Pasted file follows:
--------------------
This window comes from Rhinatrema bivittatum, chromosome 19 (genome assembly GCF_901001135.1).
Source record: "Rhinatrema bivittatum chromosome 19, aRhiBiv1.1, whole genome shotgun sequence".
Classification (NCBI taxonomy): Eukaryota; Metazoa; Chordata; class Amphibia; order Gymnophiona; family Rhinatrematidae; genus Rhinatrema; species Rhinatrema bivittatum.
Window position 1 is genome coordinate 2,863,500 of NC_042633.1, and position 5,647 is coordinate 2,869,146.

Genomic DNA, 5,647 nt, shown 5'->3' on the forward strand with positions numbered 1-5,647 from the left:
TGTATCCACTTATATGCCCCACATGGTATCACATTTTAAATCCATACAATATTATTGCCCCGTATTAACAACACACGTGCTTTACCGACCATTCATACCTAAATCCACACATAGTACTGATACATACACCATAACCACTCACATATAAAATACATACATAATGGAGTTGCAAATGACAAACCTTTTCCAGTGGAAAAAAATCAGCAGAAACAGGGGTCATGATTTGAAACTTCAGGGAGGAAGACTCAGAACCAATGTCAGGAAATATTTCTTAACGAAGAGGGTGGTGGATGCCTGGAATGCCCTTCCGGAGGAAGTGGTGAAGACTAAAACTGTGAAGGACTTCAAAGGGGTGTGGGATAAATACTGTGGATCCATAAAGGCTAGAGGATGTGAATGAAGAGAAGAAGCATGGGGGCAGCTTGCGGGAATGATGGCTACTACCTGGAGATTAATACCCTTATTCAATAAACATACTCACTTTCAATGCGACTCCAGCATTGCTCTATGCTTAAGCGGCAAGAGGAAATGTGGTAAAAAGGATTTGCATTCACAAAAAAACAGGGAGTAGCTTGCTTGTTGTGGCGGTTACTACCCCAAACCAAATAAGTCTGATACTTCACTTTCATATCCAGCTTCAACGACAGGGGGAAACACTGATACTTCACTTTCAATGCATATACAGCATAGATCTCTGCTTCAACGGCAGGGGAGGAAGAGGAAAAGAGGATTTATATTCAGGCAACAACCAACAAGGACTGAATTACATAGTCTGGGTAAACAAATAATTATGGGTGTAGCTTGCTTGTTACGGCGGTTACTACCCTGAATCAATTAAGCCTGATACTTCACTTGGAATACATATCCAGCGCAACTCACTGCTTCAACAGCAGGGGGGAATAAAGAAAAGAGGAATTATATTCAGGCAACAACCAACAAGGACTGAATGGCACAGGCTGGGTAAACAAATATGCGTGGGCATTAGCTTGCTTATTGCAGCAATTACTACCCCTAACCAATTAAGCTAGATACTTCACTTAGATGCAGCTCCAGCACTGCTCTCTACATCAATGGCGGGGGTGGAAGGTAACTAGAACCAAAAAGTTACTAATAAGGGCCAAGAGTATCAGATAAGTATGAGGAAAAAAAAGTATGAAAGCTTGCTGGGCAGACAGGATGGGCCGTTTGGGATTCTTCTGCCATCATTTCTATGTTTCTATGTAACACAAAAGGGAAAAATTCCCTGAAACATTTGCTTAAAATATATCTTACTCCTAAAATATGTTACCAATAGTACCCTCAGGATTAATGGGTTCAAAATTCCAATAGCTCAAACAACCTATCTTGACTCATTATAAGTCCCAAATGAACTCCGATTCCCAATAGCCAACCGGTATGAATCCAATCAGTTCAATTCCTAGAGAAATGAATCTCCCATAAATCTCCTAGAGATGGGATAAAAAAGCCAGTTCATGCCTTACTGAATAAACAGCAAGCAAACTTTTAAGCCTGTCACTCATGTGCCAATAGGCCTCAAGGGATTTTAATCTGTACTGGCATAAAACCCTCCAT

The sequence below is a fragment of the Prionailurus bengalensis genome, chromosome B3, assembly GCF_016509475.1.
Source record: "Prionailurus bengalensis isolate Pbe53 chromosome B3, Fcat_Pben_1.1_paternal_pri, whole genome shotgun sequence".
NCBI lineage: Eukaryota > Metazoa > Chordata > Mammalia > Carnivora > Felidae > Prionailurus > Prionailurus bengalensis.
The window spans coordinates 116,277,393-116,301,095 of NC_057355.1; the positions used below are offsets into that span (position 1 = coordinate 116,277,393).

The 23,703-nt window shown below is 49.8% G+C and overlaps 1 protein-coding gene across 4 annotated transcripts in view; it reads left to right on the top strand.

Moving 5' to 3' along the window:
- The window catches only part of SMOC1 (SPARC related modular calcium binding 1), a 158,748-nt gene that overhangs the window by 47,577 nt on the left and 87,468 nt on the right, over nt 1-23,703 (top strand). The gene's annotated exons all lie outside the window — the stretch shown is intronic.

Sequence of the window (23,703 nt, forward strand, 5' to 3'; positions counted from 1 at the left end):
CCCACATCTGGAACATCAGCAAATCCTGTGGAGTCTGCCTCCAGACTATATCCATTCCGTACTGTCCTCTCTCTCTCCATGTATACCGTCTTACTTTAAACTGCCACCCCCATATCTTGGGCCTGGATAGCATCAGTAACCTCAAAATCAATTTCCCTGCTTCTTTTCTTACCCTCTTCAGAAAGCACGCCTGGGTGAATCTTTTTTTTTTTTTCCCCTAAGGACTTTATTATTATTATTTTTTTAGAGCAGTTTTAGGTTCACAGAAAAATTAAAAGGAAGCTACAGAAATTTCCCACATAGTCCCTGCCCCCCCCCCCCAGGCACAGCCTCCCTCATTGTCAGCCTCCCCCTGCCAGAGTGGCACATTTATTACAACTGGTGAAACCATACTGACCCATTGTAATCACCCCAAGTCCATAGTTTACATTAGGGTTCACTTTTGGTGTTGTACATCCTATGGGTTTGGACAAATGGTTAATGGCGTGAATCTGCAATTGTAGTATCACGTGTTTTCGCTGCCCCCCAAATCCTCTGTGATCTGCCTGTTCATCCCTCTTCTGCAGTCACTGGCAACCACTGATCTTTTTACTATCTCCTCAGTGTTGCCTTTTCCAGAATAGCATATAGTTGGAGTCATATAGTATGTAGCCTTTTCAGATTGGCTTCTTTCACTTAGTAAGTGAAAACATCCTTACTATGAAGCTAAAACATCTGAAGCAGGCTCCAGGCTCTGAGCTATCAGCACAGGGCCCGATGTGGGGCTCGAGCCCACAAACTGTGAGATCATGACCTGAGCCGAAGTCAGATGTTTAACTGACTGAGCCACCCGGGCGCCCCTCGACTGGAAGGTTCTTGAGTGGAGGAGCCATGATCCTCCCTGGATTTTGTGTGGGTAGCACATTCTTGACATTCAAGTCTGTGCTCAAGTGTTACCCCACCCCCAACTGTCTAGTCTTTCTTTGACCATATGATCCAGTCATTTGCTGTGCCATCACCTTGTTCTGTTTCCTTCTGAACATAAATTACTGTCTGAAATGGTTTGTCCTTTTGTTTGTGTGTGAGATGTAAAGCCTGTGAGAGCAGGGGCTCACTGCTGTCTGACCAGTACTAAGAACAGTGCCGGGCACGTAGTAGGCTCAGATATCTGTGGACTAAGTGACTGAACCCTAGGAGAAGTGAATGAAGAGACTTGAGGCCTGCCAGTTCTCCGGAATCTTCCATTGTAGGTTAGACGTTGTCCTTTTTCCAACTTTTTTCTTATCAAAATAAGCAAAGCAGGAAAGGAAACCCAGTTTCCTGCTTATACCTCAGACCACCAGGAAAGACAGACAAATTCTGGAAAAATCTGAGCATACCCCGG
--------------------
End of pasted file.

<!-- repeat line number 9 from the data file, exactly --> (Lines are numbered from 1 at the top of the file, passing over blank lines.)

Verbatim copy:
NCBI lineage: Eukaryota > Metazoa > Chordata > Mammalia > Carnivora > Felidae > Prionailurus > Prionailurus bengalensis.